a gavel, a red litigation book and a glass on a table

Turkey is one of the increasingly important countries in a globalized world thanks to its unique location and growing economy, attracting investors or tourists from all over the world. As a consequence, legal disputes involving Turkey or Turkish parties sometimes become inevitable, leading to lawsuits that may have to be filed with Turkish courts.

Basically, there are no significant differences in litigation for Turkish citizens and foreigners, with the exception of certain specific regulations for the latter. This article seeks to explain the general issues concerning litigation in Turkey and outlines the special regulations set out for foreign parties.

Territorial Jurisdiction 

The competent court in Turkey for disputes involving a foreign element is determined according to the Turkish International Private Law and Procedural Law (IPLPL) numbered 5718 and  the Turkish Code of Civil Procedure (CCP) numbered 6100. Since the IPLPL Law No. 5718 is the main code containing the specific regulations for the conflict of laws, its application takes priority over the CCP. Thus, the general provisions of territorial jurisdiction of the CCP apply, unless there is  a specific provision regarding the competent court in the IPLPL. 

Pursuant to Article 40 of the IPLPL, “The international jurisdiction of the Turkish courts shall be determined by the domestic jurisdiction rules.” The following articles of said Law determine the competent court based on the type of the dispute. For example, pursuant to Article 42, lawsuits related to the personal status of foreigners such as guardianship, tutelage, declaration of death shall be heard at the court of the place where the person is resident in Turkey, and if the person is not resident in Turkey, the lawsuit shall be heard at the place where his/her assets are located.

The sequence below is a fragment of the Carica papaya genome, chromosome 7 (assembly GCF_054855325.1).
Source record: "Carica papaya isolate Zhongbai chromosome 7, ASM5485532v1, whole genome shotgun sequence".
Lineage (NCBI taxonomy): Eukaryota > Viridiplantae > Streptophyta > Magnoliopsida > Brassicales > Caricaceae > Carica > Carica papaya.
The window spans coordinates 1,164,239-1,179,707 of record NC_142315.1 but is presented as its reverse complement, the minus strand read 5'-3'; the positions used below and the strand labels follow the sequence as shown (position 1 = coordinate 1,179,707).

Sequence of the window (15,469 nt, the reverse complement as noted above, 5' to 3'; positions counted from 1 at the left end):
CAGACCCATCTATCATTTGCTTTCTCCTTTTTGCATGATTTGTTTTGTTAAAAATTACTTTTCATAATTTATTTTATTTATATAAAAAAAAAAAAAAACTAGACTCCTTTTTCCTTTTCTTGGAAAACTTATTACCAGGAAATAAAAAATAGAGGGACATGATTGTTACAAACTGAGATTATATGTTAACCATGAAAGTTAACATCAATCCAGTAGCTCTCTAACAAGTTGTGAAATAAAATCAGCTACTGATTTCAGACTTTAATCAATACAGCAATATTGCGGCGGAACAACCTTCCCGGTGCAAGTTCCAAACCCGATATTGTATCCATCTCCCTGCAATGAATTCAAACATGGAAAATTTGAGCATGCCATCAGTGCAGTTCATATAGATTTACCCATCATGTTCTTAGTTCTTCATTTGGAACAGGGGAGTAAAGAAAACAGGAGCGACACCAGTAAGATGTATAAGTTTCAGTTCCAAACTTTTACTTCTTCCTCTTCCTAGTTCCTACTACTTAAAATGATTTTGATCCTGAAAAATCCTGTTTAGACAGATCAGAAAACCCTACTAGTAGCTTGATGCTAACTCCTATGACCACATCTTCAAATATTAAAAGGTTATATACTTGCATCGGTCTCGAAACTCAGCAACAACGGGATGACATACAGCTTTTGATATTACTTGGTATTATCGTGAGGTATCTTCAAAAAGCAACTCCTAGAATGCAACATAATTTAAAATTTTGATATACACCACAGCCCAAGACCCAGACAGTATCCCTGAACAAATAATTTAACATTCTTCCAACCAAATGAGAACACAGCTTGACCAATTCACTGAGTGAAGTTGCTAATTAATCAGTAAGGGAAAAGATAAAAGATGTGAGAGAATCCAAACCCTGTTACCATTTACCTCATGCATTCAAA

As another example, Article 43 sets out the competent court in inheritance cases. In accordance with this article, lawsuits related to inheritance must be heard at the court of the last domicile of the deceased in Turkey. If the deceased’s last domicile is elsewhere, then the lawsuit must be filed at the place where the heritage is located. 

IPLPL also specifies special territorial jurisdiction rules for disputes arising from consumer, employment and insurance contracts. For the types of disputes other than those listed in IPLPL, Law No. 6100 (CCP) applies. For example, according to the Article 10 of Law No.6100, in cases arising from contracts, unless specified in the contract, the competent court can also be the court where the contract will be performed. Said article is applicable to lawsuits arising from most contracts, except for employment, consumer and insurance contracts, as listed in IPLPL No 5718.